Last year Patrick reported on the progress of 10×10, the social housing project launched by Cape Town’s Design Indaba with the aim of approaching ten of the world’s best architects to help build 100 new homes in the Freedom Park district of Mitchell’s Plain, one of the many townships that make up the vast area known as Cape Flats. On Saturday, Luyanda Mpahlwa, the architect behind the first series of houses to be built for the project showed the 2009 Indaba guests some finished examples: one of which, shown above, is now a new home to Mrs Jonkers and her family; the first inhabitants of Mitchell’s Plain to see the benefits – and illustrate the potential – of the 10×10 project…
As the 10×10 initiative rolled out, architects such as David Adjaye, Thomas Heatherwick, Tom Dixon and Shigeru Ban submitted designs developed in conjunction with South African-based firms for the project.
But it’s MMA, Mpahlwa’s Cape Town-based architects firm, who are the first to see their designs through from planning stage to building site. Their aim, as Mpahlwa put it during the talk he gave at the Indaba conference, is “to create dignified social spaces” that will end up “empowering future generations”.
To construct the walls for the houses, sandbags are assembled inside timber frames and then plastered over, with strong wire attached to the corner sections. The interior ‘ring beam’ carries the weight of the upper floor and is, Mpahlwa explained, their only concession to concrete in the build.
The houses are modest in size, at 15m long by 7m wide, but in order to help redistribute the knowledge involved in their contruction, the designs for each are available as open source materials for other architects to use.
The essence of the 10×10 project, Mpahlwa explained, was about “changing the mindset in South Africa – to see if we can find ways to use different materials. Sand, for example, has a very good thermal quality and doesn’t let moisture through.”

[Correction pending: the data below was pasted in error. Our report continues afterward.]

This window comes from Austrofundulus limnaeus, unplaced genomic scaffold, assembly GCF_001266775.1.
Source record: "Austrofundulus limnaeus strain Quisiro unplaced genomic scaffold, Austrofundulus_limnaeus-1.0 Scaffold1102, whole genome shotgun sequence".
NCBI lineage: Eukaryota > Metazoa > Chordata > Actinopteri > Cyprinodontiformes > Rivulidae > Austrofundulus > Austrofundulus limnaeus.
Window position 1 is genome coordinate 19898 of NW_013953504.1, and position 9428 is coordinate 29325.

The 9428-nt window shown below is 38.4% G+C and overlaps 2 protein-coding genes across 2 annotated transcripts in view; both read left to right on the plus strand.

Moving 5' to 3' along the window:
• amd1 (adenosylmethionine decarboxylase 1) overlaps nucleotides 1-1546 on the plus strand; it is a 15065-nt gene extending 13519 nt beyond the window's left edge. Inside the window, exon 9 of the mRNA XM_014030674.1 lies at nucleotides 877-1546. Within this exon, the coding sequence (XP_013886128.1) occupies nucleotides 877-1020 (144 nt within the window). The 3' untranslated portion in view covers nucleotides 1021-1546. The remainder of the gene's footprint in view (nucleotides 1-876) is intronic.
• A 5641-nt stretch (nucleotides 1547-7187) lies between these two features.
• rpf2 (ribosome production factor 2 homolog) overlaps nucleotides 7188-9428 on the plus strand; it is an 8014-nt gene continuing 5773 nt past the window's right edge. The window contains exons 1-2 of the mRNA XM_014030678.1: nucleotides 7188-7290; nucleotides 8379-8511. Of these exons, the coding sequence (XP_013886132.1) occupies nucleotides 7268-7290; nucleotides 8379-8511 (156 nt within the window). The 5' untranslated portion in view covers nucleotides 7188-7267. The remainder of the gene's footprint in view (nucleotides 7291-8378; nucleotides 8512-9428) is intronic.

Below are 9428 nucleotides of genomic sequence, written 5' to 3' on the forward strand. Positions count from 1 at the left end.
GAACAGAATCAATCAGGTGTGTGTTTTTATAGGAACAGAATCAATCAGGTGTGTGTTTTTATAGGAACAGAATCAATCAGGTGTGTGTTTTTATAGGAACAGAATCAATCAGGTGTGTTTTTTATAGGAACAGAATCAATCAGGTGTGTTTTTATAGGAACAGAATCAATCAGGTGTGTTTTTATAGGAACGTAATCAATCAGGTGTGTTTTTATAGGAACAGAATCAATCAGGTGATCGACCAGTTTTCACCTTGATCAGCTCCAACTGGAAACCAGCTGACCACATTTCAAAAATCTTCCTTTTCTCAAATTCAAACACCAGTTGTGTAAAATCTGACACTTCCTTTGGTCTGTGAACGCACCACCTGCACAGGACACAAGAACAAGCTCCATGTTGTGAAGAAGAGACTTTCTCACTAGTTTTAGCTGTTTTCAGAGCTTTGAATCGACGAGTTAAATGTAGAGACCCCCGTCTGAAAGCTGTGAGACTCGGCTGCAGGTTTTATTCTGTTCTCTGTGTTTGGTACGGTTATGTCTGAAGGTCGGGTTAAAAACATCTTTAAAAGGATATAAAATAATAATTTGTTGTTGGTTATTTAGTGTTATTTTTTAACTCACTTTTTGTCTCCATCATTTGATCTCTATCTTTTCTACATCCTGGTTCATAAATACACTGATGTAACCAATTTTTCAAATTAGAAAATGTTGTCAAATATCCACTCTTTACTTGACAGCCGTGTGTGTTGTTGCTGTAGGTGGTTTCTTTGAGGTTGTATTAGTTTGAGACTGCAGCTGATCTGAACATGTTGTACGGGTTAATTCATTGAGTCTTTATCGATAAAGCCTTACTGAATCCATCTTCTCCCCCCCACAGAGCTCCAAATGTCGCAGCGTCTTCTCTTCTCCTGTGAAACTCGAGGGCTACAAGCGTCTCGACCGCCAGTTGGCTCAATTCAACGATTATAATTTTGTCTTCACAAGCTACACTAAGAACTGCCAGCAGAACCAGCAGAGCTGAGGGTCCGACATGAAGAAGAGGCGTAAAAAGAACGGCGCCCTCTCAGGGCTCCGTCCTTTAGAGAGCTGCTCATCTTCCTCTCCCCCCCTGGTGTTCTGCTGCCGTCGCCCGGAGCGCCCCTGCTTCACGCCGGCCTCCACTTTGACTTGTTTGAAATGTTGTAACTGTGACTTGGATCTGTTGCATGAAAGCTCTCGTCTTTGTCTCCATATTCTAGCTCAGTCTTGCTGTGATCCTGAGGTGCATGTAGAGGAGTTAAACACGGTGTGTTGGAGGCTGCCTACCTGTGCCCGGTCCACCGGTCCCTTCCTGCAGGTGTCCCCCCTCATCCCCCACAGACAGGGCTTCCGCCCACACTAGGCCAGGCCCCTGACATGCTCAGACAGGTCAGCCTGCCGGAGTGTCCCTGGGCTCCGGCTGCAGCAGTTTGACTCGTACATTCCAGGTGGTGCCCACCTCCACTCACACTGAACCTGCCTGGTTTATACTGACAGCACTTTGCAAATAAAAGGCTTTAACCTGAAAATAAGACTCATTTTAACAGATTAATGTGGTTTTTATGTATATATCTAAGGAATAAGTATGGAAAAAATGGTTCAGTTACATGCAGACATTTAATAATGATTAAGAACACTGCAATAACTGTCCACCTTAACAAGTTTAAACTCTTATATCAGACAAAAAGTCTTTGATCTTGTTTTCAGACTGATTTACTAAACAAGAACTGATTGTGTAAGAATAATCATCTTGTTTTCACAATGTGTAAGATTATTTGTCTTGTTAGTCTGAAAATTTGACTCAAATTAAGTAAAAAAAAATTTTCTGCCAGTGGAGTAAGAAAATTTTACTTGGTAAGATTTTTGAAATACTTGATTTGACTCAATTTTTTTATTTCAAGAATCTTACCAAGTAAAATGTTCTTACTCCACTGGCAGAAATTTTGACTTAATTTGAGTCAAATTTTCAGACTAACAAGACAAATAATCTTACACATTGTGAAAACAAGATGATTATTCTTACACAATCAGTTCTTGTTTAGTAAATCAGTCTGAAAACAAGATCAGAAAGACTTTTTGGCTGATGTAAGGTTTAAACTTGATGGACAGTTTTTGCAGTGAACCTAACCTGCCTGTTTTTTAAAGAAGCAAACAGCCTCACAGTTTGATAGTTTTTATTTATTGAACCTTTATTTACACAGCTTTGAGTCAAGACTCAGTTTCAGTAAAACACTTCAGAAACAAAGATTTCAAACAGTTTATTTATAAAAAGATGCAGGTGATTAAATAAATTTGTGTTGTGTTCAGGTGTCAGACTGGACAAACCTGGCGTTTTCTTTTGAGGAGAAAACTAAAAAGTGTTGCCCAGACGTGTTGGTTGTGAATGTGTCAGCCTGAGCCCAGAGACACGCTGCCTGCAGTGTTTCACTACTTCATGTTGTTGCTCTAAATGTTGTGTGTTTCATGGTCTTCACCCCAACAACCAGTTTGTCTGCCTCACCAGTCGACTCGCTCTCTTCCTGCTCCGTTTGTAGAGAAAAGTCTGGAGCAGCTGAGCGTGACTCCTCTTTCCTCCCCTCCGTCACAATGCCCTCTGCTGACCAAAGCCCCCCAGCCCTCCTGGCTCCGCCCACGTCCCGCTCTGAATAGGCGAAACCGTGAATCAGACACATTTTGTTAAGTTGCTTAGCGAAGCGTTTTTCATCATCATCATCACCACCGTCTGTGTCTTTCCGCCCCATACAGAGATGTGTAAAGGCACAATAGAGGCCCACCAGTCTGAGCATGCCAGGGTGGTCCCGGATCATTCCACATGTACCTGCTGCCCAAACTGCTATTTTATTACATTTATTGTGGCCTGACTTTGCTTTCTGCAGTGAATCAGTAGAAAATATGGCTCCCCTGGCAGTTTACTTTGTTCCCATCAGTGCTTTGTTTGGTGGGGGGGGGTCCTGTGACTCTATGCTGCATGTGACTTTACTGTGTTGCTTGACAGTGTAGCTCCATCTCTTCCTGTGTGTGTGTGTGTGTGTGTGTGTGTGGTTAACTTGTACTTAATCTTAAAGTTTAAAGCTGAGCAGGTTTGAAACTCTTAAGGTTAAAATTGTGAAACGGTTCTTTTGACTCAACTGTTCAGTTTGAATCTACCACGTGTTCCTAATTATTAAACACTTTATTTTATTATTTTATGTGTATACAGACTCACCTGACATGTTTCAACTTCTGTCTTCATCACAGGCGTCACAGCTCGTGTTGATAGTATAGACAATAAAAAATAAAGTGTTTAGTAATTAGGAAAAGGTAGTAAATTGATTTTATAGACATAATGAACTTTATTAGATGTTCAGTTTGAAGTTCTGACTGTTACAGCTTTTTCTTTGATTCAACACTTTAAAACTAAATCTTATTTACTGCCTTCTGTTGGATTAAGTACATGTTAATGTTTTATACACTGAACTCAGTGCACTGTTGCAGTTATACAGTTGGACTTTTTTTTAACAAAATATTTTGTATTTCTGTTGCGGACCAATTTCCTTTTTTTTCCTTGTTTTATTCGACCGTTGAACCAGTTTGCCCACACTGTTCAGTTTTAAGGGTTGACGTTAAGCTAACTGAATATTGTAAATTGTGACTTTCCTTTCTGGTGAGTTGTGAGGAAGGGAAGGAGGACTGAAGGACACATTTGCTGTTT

The speed at which the project has moved has increased over the last few months as the builders and engineers become more familiar with the materials. “The last eight houses were put up in twelve weeks,” Mpahlwa added. “Once you know the craft, it gets easier.”
After his ten houses, Mpahlwa’s next development is set to be a high school. Yet his main concern is that the lessons being learned through 10×10 may be being ignored by the very people who need to listen. “The South African building industry does not support alternative methods,” he said. “Ours is just an office of 20 people and we had an opportunity here – but it requires a broader involvement.” The current budget for each house stands at ZAR 74,000, or around £5,000.
But what of the materials to hand – while sand is in plentiful supply and the locally-made Ecobeam framing method works perfectly for houses of this size, are these exposed buildings able to perform against the harshest of Cape Town weather systems?
“Water is an issue,” Mpahlwa considers. “But sandbags have been used during floodings and they are a solution that works. During the storms last August, while Mr Jonkers’ house was completed, this green one was half-finished. After the storms I phoned our builder, I was in such a state, to find out if it was still standing. It was.”